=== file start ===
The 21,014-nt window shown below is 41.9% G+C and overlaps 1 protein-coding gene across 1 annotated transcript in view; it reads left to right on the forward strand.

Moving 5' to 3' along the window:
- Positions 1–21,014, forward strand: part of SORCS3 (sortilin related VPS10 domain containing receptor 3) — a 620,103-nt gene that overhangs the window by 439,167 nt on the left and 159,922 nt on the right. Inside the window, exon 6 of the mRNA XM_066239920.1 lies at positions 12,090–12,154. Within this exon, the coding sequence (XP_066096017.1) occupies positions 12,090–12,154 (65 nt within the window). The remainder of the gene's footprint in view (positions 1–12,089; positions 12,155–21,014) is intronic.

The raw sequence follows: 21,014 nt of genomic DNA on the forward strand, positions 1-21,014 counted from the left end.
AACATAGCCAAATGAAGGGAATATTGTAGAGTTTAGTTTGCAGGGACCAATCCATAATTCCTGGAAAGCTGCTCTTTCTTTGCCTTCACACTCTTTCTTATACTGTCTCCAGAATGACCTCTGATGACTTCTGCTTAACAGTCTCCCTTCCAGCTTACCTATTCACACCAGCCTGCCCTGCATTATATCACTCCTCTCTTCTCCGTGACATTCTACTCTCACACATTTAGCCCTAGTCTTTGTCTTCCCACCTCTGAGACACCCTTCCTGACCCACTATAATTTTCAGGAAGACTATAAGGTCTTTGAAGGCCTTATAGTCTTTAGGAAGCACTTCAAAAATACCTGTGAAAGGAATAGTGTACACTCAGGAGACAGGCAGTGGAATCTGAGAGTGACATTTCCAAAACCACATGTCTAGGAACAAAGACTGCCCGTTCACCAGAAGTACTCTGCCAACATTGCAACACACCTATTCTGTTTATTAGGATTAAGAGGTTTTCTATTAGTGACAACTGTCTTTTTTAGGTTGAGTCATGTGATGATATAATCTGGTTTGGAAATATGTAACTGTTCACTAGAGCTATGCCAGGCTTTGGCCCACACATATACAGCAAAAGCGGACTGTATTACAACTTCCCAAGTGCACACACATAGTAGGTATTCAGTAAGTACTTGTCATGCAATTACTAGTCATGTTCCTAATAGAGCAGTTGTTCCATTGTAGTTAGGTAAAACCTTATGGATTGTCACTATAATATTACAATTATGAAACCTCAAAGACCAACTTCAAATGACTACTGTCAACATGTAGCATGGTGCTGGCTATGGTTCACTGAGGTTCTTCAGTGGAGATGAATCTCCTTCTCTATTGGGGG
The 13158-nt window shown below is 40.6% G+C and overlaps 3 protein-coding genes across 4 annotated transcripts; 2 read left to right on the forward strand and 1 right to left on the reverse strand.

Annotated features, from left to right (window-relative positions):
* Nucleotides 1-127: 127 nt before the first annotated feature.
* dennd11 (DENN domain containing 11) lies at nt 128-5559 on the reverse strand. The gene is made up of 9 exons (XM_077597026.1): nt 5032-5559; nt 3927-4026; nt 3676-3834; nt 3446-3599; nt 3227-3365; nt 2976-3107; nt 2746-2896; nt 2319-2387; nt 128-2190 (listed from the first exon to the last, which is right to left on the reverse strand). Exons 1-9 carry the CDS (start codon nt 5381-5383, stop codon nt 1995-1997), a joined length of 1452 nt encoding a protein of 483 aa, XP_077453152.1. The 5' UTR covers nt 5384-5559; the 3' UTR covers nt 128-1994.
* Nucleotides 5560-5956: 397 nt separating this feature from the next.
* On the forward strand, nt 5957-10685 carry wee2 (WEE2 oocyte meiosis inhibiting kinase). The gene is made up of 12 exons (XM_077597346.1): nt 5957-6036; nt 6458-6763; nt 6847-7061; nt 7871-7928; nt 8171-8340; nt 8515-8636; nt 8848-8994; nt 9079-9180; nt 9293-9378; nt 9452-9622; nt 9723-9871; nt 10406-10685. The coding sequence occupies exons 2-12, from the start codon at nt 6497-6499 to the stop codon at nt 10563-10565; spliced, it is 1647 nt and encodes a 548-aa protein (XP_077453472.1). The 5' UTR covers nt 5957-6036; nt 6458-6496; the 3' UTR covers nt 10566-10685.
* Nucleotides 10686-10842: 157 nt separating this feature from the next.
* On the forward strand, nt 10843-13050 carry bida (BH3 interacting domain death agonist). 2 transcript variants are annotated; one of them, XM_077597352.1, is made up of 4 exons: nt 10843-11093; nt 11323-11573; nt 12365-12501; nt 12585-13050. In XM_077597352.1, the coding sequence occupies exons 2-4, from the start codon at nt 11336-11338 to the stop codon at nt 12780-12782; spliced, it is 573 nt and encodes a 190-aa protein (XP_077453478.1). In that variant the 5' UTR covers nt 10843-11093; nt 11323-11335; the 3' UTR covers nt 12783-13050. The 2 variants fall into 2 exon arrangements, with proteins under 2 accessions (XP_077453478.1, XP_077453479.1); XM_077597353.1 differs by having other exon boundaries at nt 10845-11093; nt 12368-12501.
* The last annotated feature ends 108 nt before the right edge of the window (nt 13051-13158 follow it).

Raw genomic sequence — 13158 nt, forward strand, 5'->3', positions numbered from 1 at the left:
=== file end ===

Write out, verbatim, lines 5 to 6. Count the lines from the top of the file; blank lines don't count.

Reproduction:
AACATAGCCAAATGAAGGGAATATTGTAGAGTTTAGTTTGCAGGGACCAATCCATAATTCCTGGAAAGCTGCTCTTTCTTTGCCTTCACACTCTTTCTTATACTGTCTCCAGAATGACCTCTGATGACTTCTGCTTAACAGTCTCCCTTCCAGCTTACCTATTCACACCAGCCTGCCCTGCATTATATCACTCCTCTCTTCTCCGTGACATTCTACTCTCACACATTTAGCCCTAGTCTTTGTCTTCCCACCTCTGAGACACCCTTCCTGACCCACTATAATTTTCAGGAAGACTATAAGGTCTTTGAAGGCCTTATAGTCTTTAGGAAGCACTTCAAAAATACCTGTGAAAGGAATAGTGTACACTCAGGAGACAGGCAGTGGAATCTGAGAGTGACATTTCCAAAACCACATGTCTAGGAACAAAGACTGCCCGTTCACCAGAAGTACTCTGCCAACATTGCAACACACCTATTCTGTTTATTAGGATTAAGAGGTTTTCTATTAGTGACAACTGTCTTTTTTAGGTTGAGTCATGTGATGATATAATCTGGTTTGGAAATATGTAACTGTTCACTAGAGCTATGCCAGGCTTTGGCCCACACATATACAGCAAAAGCGGACTGTATTACAACTTCCCAAGTGCACACACATAGTAGGTATTCAGTAAGTACTTGTCATGCAATTACTAGTCATGTTCCTAATAGAGCAGTTGTTCCATTGTAGTTAGGTAAAACCTTATGGATTGTCACTATAATATTACAATTATGAAACCTCAAAGACCAACTTCAAATGACTACTGTCAACATGTAGCATGGTGCTGGCTATGGTTCACTGAGGTTCTTCAGTGGAGATGAATCTCCTTCTCTATTGGGGG
The 13158-nt window shown below is 40.6% G+C and overlaps 3 protein-coding genes across 4 annotated transcripts; 2 read left to right on the forward strand and 1 right to left on the reverse strand.